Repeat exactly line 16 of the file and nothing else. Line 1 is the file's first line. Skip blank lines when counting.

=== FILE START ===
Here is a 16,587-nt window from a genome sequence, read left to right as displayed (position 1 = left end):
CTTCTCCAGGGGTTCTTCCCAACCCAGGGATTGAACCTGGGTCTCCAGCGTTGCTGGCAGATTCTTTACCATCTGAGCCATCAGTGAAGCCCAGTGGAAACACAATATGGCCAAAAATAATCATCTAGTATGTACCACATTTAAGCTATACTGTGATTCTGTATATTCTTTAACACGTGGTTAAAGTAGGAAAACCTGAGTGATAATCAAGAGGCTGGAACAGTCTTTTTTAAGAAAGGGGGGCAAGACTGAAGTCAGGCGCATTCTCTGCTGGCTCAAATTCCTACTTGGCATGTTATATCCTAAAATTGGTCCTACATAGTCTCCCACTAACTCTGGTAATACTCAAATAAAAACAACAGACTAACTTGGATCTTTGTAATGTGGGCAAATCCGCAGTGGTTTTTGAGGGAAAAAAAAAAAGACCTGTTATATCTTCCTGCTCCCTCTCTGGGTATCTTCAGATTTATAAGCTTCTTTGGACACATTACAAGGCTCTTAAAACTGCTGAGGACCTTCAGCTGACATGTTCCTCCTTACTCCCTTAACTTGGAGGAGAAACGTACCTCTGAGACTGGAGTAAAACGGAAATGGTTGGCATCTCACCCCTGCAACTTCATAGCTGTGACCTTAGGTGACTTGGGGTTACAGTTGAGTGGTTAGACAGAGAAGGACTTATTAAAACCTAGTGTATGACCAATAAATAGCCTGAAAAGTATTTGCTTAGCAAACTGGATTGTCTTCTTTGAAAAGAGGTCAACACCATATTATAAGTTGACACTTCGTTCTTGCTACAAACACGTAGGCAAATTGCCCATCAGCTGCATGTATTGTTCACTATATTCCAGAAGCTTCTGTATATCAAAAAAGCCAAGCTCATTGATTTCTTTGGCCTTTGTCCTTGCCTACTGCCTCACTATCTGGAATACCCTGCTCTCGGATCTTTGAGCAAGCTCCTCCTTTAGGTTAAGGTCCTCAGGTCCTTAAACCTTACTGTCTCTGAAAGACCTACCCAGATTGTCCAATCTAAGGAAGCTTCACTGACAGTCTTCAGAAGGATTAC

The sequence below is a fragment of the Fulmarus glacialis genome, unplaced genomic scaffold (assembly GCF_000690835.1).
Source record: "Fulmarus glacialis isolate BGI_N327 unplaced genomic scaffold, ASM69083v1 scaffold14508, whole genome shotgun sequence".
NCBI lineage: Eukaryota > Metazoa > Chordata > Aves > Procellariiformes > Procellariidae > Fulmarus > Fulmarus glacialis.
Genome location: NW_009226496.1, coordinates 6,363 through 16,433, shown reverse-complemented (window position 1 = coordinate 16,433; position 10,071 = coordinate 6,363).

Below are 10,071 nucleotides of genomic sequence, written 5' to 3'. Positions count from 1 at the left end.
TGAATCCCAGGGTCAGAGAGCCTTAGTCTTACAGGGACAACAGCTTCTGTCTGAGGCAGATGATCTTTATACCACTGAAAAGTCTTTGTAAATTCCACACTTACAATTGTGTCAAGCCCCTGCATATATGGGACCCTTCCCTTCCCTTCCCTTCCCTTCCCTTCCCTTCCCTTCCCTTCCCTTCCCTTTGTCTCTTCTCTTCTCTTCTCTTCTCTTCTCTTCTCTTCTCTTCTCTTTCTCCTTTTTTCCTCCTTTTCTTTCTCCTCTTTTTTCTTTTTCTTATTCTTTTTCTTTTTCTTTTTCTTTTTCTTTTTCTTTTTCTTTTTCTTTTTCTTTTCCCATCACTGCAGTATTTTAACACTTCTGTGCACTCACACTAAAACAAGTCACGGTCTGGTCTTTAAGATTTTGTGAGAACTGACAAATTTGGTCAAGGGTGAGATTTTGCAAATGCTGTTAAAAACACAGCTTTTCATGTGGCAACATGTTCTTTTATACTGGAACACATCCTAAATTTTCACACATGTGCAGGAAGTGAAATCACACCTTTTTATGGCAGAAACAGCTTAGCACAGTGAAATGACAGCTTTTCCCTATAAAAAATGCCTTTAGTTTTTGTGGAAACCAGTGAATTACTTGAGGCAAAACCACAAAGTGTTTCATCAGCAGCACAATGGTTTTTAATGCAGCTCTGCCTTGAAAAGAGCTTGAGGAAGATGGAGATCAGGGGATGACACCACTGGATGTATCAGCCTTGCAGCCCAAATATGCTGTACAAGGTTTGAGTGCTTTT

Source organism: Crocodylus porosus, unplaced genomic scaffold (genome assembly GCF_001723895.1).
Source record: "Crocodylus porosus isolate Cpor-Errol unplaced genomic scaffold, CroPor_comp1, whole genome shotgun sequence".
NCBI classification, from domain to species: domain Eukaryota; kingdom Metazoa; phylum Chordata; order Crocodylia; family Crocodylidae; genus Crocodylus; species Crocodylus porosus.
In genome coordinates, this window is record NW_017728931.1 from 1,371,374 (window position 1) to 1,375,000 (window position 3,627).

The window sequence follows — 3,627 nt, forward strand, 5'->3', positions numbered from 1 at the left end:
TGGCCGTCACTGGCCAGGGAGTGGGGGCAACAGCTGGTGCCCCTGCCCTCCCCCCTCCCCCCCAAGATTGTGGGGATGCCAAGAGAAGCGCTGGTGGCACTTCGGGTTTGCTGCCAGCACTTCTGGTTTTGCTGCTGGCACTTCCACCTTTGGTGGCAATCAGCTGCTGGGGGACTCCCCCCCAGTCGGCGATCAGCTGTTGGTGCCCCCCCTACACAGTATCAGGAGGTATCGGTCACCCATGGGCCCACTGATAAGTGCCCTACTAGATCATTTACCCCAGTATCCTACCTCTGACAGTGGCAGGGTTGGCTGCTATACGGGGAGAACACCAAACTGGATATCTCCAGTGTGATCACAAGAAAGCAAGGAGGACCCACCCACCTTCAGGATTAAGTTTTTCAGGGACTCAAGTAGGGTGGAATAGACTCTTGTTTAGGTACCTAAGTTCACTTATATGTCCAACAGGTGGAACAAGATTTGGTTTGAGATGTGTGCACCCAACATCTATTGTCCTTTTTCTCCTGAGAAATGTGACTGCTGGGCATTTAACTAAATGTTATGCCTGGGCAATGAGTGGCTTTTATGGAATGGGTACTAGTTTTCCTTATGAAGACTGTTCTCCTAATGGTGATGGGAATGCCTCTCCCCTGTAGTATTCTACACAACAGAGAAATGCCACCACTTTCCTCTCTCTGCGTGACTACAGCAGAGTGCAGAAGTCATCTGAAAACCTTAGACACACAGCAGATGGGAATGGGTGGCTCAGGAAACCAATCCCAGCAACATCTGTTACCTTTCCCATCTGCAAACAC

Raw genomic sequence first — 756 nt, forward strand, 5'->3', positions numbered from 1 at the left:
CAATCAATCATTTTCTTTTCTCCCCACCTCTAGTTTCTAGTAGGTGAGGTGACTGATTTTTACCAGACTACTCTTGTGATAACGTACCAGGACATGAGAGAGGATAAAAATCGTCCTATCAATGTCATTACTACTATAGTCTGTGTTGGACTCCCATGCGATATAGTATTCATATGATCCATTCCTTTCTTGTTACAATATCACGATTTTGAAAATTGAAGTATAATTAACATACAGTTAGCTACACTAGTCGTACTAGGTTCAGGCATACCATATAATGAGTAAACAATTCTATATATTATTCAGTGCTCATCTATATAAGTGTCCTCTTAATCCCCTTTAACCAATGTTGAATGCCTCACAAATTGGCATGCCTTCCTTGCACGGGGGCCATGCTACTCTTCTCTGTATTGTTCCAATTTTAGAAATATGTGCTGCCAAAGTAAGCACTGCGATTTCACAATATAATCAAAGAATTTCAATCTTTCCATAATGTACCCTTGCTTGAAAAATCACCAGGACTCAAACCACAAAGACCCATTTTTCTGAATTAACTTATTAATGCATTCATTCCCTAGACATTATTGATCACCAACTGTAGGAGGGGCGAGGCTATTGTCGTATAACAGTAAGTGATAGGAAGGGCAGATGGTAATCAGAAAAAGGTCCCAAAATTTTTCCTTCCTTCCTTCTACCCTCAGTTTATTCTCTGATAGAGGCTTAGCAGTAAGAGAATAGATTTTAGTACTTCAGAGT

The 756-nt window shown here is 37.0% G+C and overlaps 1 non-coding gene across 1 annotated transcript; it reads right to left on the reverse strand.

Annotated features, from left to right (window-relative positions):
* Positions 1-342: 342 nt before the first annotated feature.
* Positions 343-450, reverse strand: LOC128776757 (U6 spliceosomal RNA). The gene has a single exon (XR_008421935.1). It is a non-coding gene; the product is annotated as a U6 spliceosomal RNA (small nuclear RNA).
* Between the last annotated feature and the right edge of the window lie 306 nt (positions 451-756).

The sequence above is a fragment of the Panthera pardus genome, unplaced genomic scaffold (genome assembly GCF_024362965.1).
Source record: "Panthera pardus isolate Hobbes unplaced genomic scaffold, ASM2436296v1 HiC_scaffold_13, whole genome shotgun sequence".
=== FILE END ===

CAATCAATCATTTTCTTTTCTCCCCACCTCTAGTTTCTAGTAGGTGAGGTGACTGATTTTTACCAGACTACTCTTGTGATAACGTACCAGGACATGAGAGAGGATAAAAATCGTCCTATCAATGTCATTACTACTATAGTCTGTGTTGGACTCCCATGCGATATAGTATTCATATGATCCATTCCTTTCTTGTTACAATATCACGATTTTGAAAATTGAAGTATAATTAACATACAGTTAGCTACACTAGTCGTACTAGGTTCAGGCATACCATATAATGAGTAAACAATTCTATATATTATTCAGTGCTCATCTATATAAGTGTCCTCTTAATCCCCTTTAACCAATGTTGAATGCCTCACAAATTGGCATGCCTTCCTTGCACGGGGGCCATGCTACTCTTCTCTGTATTGTTCCAATTTTAGAAATATGTGCTGCCAAAGTAAGCACTGCGATTTCACAATATAATCAAAGAATTTCAATCTTTCCATAATGTACCCTTGCTTGAAAAATCACCAGGACTCAAACCACAAAGACCCATTTTTCTGAATTAACTTATTAATGCATTCATTCCCTAGACATTATTGATCACCAACTGTAGGAGGGGCGAGGCTATTGTCGTATAACAGTAAGTGATAGGAAGGGCAGATGGTAATCAGAAAAAGGTCCCAAAATTTTTCCTTCCTTCCTTCTACCCTCAGTTTATTCTCTGATAGAGGCTTAGCAGTAAGAGAATAGATTTTAGTACTTCAGAGT